How Currency Exchange Rates are Calculated?

How Currency Exchange Rates are Calculated

Currency exchange rates are determined based on factors like inflation, public debt, political stability, current account deficit, and interest rates. Besides these, market demand and supply is a major factor that affects the currency exchange rates. There exists a direct relationship between demand and supply. As demand rises, producers increase their supply, affecting the price of any product or service in the economy. This means that if Indians want more US Dollars, then the supply-demand relationship will increase the price of the US Dollar at the set price. 

In this blog, we will discuss how exchange rates are calculated, and the types, and factors affecting the currency exchange rates. We will also know about the role of RBI in influencing the exchange rates. 

Also Read: If you are coming back to India after your International travel and left with foreign currency, then check this blog on How to Exchange Foreign Currency to Indian Rupee?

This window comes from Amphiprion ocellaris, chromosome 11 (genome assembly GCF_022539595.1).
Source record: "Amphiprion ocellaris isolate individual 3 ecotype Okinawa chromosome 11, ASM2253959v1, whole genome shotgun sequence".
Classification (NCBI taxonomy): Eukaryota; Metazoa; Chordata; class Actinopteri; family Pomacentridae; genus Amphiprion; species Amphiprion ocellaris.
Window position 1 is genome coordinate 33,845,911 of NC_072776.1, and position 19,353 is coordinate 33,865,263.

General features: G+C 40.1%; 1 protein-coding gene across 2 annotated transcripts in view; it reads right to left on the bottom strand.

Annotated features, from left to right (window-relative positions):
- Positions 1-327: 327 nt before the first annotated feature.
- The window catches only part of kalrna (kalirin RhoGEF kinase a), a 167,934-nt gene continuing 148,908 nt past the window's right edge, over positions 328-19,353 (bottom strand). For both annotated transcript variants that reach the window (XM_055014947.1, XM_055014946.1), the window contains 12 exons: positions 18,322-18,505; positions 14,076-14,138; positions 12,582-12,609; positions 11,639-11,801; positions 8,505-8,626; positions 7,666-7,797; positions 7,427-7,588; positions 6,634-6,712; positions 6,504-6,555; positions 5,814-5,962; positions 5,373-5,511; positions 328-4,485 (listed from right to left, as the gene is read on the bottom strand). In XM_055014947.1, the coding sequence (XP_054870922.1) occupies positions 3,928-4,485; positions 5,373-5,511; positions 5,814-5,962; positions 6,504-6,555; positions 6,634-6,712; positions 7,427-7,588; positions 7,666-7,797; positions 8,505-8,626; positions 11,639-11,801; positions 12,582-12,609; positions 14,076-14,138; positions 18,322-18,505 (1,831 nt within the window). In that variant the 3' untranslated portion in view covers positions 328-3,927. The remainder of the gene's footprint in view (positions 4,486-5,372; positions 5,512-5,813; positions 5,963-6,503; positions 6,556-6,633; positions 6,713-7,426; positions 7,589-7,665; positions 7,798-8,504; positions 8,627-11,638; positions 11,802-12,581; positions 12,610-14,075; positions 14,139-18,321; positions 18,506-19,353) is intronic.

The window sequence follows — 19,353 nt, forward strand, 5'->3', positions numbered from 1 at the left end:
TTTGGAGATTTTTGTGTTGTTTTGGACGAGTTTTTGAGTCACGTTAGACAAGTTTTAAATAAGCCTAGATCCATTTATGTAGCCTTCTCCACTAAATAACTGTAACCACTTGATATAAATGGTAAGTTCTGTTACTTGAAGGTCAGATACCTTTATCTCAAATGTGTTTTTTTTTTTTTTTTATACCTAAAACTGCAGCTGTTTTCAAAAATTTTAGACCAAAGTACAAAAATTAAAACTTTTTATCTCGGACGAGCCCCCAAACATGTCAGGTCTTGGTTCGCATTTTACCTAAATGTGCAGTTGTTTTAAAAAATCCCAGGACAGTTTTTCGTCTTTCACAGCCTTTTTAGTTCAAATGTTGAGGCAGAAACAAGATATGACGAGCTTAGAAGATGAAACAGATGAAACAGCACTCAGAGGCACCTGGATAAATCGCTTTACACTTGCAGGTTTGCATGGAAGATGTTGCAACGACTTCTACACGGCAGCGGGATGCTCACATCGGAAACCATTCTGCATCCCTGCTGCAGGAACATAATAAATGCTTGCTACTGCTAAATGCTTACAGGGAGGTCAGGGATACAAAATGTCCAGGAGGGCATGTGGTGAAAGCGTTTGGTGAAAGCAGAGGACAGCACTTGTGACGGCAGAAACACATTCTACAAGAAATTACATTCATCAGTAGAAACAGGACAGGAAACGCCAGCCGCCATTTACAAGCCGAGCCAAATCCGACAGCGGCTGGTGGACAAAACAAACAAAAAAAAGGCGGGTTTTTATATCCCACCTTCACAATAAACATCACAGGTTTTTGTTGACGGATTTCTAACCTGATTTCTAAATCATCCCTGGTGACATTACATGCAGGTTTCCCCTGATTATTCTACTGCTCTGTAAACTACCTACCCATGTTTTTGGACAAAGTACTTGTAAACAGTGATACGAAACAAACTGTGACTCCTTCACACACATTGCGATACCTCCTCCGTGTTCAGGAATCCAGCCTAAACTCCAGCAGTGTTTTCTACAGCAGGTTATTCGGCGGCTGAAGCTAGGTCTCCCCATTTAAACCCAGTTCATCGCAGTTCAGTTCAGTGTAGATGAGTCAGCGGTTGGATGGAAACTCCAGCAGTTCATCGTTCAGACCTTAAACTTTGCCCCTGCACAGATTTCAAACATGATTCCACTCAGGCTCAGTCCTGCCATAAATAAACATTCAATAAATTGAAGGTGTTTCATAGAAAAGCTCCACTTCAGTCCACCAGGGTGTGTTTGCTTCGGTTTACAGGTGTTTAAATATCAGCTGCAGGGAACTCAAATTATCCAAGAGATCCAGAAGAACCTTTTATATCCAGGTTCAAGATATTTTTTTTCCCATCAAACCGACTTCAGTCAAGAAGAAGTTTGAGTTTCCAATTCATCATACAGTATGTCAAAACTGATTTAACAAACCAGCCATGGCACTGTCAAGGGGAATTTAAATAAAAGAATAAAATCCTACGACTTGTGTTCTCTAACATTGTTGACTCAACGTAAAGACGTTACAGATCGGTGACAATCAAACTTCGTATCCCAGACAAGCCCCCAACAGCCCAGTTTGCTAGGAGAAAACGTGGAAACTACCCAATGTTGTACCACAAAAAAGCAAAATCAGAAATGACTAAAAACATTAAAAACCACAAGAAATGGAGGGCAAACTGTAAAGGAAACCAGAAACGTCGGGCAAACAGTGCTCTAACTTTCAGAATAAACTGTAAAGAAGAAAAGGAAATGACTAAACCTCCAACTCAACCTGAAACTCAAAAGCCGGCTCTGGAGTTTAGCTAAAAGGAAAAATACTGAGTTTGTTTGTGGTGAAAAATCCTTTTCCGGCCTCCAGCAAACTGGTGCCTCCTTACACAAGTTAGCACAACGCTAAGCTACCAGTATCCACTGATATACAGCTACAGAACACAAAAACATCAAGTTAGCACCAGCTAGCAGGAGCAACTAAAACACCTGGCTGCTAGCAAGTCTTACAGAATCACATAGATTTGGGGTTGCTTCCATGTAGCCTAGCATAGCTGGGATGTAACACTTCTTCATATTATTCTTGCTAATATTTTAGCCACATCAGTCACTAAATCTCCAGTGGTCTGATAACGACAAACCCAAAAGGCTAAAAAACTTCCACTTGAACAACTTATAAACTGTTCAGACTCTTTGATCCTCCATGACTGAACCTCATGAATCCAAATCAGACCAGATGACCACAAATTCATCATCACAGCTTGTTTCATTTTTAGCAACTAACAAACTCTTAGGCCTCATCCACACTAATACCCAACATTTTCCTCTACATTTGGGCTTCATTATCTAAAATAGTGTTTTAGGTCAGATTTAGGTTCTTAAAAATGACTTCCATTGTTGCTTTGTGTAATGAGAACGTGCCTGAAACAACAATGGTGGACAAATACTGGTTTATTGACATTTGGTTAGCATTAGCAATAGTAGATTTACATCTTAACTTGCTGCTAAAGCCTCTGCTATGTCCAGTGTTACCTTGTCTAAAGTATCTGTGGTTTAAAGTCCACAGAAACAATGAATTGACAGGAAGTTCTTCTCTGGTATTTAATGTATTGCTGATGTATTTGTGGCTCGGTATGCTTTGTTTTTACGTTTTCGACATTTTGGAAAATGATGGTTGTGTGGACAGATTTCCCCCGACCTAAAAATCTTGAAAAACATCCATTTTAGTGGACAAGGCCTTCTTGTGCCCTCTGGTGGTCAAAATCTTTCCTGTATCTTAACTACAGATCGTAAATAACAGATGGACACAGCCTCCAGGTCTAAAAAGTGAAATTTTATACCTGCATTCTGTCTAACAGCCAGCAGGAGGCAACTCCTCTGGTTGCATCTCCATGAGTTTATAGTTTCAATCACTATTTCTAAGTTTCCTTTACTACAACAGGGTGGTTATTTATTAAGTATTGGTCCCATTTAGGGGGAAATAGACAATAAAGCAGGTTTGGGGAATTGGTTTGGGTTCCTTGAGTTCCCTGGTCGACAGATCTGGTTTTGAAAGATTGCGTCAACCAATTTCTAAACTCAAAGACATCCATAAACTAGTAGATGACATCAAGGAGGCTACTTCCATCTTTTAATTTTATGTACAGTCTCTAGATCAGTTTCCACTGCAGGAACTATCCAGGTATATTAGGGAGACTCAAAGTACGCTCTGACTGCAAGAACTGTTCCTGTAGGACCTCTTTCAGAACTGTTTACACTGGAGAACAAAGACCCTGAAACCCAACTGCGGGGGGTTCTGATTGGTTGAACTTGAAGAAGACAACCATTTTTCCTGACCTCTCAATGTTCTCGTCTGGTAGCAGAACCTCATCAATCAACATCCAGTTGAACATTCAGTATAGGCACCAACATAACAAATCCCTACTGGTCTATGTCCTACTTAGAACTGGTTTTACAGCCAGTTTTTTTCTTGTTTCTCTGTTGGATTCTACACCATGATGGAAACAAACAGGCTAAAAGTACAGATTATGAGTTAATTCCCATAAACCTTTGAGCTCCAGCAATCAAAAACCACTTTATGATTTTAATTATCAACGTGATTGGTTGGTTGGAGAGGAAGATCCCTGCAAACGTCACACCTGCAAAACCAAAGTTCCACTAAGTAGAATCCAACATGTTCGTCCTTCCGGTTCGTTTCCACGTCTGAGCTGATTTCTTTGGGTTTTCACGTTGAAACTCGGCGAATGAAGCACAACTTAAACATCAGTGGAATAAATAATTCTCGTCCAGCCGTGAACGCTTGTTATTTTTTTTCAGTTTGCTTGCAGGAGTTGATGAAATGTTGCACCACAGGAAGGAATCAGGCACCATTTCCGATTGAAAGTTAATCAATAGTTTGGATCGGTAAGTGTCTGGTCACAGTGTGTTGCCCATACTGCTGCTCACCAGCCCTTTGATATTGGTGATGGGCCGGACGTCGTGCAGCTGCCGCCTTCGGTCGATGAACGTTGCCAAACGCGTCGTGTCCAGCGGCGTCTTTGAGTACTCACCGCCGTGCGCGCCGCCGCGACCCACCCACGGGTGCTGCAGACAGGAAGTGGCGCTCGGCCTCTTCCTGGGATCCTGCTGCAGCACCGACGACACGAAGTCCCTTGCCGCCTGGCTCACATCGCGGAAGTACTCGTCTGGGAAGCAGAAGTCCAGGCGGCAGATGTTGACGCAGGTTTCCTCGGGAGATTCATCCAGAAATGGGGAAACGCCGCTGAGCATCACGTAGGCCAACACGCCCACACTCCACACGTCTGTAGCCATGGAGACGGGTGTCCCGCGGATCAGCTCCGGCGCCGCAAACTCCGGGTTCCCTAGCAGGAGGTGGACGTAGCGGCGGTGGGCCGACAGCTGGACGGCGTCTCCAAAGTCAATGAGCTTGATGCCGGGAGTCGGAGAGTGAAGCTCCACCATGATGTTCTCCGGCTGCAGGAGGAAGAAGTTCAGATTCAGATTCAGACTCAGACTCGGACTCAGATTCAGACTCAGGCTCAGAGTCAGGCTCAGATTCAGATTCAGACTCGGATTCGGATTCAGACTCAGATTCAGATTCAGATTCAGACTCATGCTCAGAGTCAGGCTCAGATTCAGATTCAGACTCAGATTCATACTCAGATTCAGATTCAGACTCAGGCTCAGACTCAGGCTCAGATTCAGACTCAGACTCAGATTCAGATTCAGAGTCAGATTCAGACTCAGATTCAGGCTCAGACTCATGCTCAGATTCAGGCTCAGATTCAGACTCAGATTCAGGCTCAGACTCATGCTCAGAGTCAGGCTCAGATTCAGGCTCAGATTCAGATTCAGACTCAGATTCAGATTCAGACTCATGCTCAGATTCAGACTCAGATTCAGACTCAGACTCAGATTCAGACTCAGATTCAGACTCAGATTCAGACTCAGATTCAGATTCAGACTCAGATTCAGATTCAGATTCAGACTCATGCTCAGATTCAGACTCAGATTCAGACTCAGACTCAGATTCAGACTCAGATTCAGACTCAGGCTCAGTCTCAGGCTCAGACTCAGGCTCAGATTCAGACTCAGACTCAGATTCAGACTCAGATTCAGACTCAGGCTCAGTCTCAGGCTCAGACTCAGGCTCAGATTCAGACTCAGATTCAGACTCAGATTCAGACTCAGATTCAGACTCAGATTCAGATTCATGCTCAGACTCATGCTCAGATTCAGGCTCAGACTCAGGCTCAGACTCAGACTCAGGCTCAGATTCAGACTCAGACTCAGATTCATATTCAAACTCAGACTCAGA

Calculating Currency Exchange Rates

To calculate the currency exchange rates, we need to understand the two components- base currency and the counter/ quote currency. The base currency is the first currency in a pair, and the quote currency is the second. They are placed together to be compared against one another and to understand how much of the quote currency is required to buy one unit of base currency. 

Example- USD/ INR= 83.12. Here, USD is the base currency and INR is the quote currency. This means to buy 1 USD, INR 83.12 is required. Let’s understand the calculation of currency exchange through two scenarios. 

Scenario #1: When the exchange rate is known. 

Suppose the value of 1 USD is INR 83.12. Now, if Ramesh wants to exchange USD/INR, he would perform the following calculation by dividing the current currency by the exchange rate.